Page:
The winning entry, “Théâtre D’opéra Spatial” or “Space Opera Theater” in English, generated criticism from the public and other artists. (Source: Jason M. Allen)

Art Competition Winner Relied on Midjourney Program to Generate Winning Entry

The first-place winner of a Colorado State Fair Fine Arts Competition had never entered an art contest before—but he entered in the digital art category, using an AI app called Midjourney to help him design his entry, according to a story on The man who entered the contest, Jason M. Allen, works as a game designer and lives in Pueblo West, Colo. He’s the founder and lead developer at the board game company Incarnate Games, according to a story on

After his win, however, other contestants were not pleased to discover that an AI program had created the art. Allen entered descriptive terms for the image, but the AI program did the composition and design. Allen won $300 for his entry, which was called, “Théâtre D’opéra Spatial” (French for “Space Opera Theater”).

“I’m fascinated by this imagery. I love it. And I think everyone should see it,” Allen, 39, told CNN Business in an interview on Friday.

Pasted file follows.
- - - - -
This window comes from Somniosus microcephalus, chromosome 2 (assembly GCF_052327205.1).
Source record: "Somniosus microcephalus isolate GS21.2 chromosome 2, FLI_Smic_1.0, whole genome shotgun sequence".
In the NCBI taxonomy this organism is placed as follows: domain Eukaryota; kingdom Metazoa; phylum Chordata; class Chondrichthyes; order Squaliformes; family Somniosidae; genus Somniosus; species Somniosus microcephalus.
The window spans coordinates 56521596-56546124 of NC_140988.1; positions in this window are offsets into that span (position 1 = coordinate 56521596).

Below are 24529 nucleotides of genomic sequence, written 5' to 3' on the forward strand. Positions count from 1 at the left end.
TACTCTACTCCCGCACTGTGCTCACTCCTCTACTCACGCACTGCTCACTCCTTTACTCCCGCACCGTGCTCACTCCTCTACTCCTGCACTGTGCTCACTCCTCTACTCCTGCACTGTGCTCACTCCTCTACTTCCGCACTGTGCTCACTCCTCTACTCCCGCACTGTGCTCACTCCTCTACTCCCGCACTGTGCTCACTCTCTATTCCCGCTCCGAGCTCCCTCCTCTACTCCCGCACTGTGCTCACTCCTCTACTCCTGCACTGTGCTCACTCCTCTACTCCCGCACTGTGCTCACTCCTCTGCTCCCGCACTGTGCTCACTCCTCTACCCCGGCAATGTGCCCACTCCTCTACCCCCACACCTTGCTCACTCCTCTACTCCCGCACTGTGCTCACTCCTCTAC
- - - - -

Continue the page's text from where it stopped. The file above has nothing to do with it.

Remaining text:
Technically, Allen’s entry goes by the rules because the definition for the category he competed in states that digital art refers to works that use “digital technology as part of the creative or presentation process.” But some who saw his post on social media are crying foul.

“This is the literal definition of ‘pressed a few buttons to make a digital art piece’,” a person Tweeted. “AI artwork is the ‘banana taped to the wall’ of the digital world now.” Another posted, “This sucks for the exact same reason we don’t let robots participate in the Olympics.”

Allen defended his art by saying that he created 900 iterations of what led to his final three images. He cleaned up those three images in Photoshop, such as by giving one of the female figures in his winning image a head with wavy, dark hair after Midjourney had created a headless image. Then he ran the images through another software program called Gigapixel AI that can improve resolution and had the images printed on canvas at a local print shop.

Other comments point to art AI’s plagiarism issue, according to a story on, which also published the second and third place winners.

“My problem with this is not that they ‘used AI’, but that using AI means that everything here was very literally stolen off a bunch of artists’ work in a way that not even a homage or study does,” reads another popular comment by @tinytelephones.